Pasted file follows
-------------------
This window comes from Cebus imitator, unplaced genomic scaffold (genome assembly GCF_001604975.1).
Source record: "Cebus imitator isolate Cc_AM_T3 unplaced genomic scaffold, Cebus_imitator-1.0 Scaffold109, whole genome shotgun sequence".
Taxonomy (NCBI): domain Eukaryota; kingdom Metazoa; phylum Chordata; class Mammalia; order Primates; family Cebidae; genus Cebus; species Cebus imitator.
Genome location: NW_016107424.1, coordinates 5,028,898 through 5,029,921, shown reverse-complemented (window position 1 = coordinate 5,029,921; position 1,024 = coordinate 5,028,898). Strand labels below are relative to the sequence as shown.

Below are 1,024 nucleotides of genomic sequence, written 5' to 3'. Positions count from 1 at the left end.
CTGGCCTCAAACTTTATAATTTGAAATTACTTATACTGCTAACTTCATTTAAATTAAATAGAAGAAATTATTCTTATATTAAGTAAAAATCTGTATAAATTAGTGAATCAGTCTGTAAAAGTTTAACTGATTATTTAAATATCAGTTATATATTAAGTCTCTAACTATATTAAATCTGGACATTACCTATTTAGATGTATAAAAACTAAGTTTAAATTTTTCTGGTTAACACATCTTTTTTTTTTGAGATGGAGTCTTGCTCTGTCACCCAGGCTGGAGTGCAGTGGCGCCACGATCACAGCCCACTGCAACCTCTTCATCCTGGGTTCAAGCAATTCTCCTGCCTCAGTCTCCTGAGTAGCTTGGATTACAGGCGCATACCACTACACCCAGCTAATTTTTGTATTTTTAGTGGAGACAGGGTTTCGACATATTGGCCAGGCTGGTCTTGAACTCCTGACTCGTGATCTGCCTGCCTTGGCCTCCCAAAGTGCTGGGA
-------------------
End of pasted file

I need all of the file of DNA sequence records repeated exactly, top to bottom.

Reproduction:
This window comes from Cebus imitator, unplaced genomic scaffold (genome assembly GCF_001604975.1).
Source record: "Cebus imitator isolate Cc_AM_T3 unplaced genomic scaffold, Cebus_imitator-1.0 Scaffold109, whole genome shotgun sequence".
Taxonomy (NCBI): domain Eukaryota; kingdom Metazoa; phylum Chordata; class Mammalia; order Primates; family Cebidae; genus Cebus; species Cebus imitator.
Genome location: NW_016107424.1, coordinates 5,028,898 through 5,029,921, shown reverse-complemented (window position 1 = coordinate 5,029,921; position 1,024 = coordinate 5,028,898). Strand labels below are relative to the sequence as shown.

Below are 1,024 nucleotides of genomic sequence, written 5' to 3'. Positions count from 1 at the left end.
CTGGCCTCAAACTTTATAATTTGAAATTACTTATACTGCTAACTTCATTTAAATTAAATAGAAGAAATTATTCTTATATTAAGTAAAAATCTGTATAAATTAGTGAATCAGTCTGTAAAAGTTTAACTGATTATTTAAATATCAGTTATATATTAAGTCTCTAACTATATTAAATCTGGACATTACCTATTTAGATGTATAAAAACTAAGTTTAAATTTTTCTGGTTAACACATCTTTTTTTTTTGAGATGGAGTCTTGCTCTGTCACCCAGGCTGGAGTGCAGTGGCGCCACGATCACAGCCCACTGCAACCTCTTCATCCTGGGTTCAAGCAATTCTCCTGCCTCAGTCTCCTGAGTAGCTTGGATTACAGGCGCATACCACTACACCCAGCTAATTTTTGTATTTTTAGTGGAGACAGGGTTTCGACATATTGGCCAGGCTGGTCTTGAACTCCTGACTCGTGATCTGCCTGCCTTGGCCTCCCAAAGTGCTGGGA